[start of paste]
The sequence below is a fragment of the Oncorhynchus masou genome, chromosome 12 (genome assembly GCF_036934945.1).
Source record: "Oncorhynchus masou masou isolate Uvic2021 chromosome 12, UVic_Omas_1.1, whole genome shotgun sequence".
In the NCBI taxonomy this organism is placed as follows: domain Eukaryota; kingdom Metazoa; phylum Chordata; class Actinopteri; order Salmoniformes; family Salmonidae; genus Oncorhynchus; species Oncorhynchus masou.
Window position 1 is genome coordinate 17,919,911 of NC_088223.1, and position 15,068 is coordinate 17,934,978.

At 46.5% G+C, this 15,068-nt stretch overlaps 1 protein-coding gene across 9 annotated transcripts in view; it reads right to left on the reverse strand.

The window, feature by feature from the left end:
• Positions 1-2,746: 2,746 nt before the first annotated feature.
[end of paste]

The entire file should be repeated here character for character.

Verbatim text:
The sequence below is a fragment of the Oncorhynchus masou genome, chromosome 12 (genome assembly GCF_036934945.1).
Source record: "Oncorhynchus masou masou isolate Uvic2021 chromosome 12, UVic_Omas_1.1, whole genome shotgun sequence".
In the NCBI taxonomy this organism is placed as follows: domain Eukaryota; kingdom Metazoa; phylum Chordata; class Actinopteri; order Salmoniformes; family Salmonidae; genus Oncorhynchus; species Oncorhynchus masou.
Window position 1 is genome coordinate 17,919,911 of NC_088223.1, and position 15,068 is coordinate 17,934,978.

At 46.5% G+C, this 15,068-nt stretch overlaps 1 protein-coding gene across 9 annotated transcripts in view; it reads right to left on the reverse strand.

The window, feature by feature from the left end:
• Positions 1-2,746: 2,746 nt before the first annotated feature.